froze froze  /f ˈroʊz/

Definition(s):

  1. (n) the withdrawal of heat to change something from a liquid to a solid
  2. (n) weather cold enough to cause freezing
  3. (n) an interruption or temporary suspension of progress or movement
  4. (n) fixing (of prices or wages etc) at a particular level
  5. (v) stop moving or become immobilized
  6. (v) change to ice
  7. (v) be cold
  8. (v) cause to freeze
  9. (v) stop a process or a habit by imposing a freeze on it
  10. (v) be very cold, below the freezing point
  11. (v) change from a liquid to a solid when cold
  12. (v) prohibit the conversion or use of (assets)
  13. (v) anesthetize by cold
  14. (v) suddenly behave coldly and formally

Antonyms(s)

Derived Word(s)

Usage(s):

  1. Federal agents executed search warrants at three Agape offices and froze both company and personal bank accounts, seizing $1.
  2. Doctors analyzed his sample, froze it in a test tube and forgot about it.
  3. I made the mistake of trying to play an HD broadcast, and everything froze.

News

  1. Locastro to sign with Blue Jays

    Tim Locastro's phone froze on Saturday because he was getting so many messages.
    on June 12, 2013     Source: The Auburn Citizen

  2. Double whammy weather takes toll on all that grows

    The dust-dry summer of 2012 has been followed by the other kill factor: an odd January rainstorm that deposited water on frozen ground.
    on June 12, 2013     Source: Mankato Free Press

  3. S.E.C. Freezes Assets of Thai Trader in Smithfield Inquiry

    The Securities and Exchange Commission froze the assets of a trader based in Bangkok on Thursday, as it investigates a purported insider trading scheme tied to Smithfield Foods' $4.7 billion sale to a Chinese meat processor.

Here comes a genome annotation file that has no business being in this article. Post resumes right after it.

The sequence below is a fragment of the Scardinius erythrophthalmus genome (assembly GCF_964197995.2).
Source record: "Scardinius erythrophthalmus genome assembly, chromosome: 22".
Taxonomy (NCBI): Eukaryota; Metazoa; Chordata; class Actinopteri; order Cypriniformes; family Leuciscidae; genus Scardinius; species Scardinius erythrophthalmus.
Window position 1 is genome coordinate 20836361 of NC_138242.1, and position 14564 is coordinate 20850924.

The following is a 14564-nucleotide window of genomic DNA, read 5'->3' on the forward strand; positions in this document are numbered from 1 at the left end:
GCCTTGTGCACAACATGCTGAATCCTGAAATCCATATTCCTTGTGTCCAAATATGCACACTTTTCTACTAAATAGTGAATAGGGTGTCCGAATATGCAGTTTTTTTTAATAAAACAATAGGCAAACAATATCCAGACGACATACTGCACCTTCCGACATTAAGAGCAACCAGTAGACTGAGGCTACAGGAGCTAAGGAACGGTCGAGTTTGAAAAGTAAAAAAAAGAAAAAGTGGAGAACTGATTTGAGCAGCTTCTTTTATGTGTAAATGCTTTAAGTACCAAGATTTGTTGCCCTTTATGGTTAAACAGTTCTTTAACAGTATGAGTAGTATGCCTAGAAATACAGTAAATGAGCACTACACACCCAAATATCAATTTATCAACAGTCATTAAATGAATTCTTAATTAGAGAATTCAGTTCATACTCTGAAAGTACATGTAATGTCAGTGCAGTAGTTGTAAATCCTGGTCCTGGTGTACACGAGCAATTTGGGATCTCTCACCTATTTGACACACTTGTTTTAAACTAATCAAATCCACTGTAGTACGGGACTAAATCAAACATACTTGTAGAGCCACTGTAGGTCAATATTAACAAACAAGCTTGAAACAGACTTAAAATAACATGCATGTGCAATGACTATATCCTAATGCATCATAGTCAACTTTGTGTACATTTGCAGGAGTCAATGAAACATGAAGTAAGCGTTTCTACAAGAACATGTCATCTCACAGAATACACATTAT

on June 7, 2013     Source: New York Times

Quotes

  1. Woods, clutching an ice pack to his badly cut lip in a disconsolate dressing room afterwards, said: "I don't know if I froze on the big occasion. On the night, I didn't perform like I could have done really. I could have done much better than that."
    on Apr 13, 2008 By: Clinton Woods Source: The Star

  2. "I wasn't nervous in the locker room, but when I got out onto the court it was a totally different story - I froze up," Davydenko said. "When you tighten up, your muscles lose feeling and you wonder how to play tennis."
    on Dec 3, 2006 By: Nikolay Davydenko Source: International Herald Tribune

  3. When asked about the power of the Bard in a 2006 interview, Hutt said, "First of all, he froze the English language. Nobody has used the English language better than he has. Nobody. ...... And also the world that Shakespeare creates with his...
    on Jun 27, 2007 By: William Hutt Source: Washington Post

Word of the Day
periphery periphery
/pə ˈrɪ fə ri /